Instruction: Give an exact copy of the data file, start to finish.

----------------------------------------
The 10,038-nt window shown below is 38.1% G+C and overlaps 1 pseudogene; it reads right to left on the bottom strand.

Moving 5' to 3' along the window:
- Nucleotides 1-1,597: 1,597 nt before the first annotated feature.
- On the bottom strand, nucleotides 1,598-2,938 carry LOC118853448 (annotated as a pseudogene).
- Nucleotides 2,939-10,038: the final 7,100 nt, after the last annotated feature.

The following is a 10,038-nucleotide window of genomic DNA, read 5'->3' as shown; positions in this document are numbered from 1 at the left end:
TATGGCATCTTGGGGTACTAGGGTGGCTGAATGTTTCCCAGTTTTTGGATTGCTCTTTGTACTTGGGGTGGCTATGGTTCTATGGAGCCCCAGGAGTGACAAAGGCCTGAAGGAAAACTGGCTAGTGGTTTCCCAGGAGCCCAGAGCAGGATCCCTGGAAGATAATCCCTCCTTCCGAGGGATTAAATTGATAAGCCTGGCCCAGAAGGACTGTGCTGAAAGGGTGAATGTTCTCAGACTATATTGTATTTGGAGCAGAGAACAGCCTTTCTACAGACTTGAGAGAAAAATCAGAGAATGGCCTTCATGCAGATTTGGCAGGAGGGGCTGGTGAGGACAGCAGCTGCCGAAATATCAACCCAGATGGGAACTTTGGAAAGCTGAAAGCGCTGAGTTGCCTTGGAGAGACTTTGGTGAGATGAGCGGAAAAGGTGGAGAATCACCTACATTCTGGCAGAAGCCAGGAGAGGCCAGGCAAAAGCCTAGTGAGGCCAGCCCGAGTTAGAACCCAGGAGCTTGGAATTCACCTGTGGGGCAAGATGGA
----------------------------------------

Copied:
The 10,038-nt window shown below is 38.1% G+C and overlaps 1 pseudogene; it reads right to left on the bottom strand.

Moving 5' to 3' along the window:
- Nucleotides 1-1,597: 1,597 nt before the first annotated feature.
- On the bottom strand, nucleotides 1,598-2,938 carry LOC118853448 (annotated as a pseudogene).
- Nucleotides 2,939-10,038: the final 7,100 nt, after the last annotated feature.

The following is a 10,038-nucleotide window of genomic DNA, read 5'->3' as shown; positions in this document are numbered from 1 at the left end:
TATGGCATCTTGGGGTACTAGGGTGGCTGAATGTTTCCCAGTTTTTGGATTGCTCTTTGTACTTGGGGTGGCTATGGTTCTATGGAGCCCCAGGAGTGACAAAGGCCTGAAGGAAAACTGGCTAGTGGTTTCCCAGGAGCCCAGAGCAGGATCCCTGGAAGATAATCCCTCCTTCCGAGGGATTAAATTGATAAGCCTGGCCCAGAAGGACTGTGCTGAAAGGGTGAATGTTCTCAGACTATATTGTATTTGGAGCAGAGAACAGCCTTTCTACAGACTTGAGAGAAAAATCAGAGAATGGCCTTCATGCAGATTTGGCAGGAGGGGCTGGTGAGGACAGCAGCTGCCGAAATATCAACCCAGATGGGAACTTTGGAAAGCTGAAAGCGCTGAGTTGCCTTGGAGAGACTTTGGTGAGATGAGCGGAAAAGGTGGAGAATCACCTACATTCTGGCAGAAGCCAGGAGAGGCCAGGCAAAAGCCTAGTGAGGCCAGCCCGAGTTAGAACCCAGGAGCTTGGAATTCACCTGTGGGGCAAGATGGA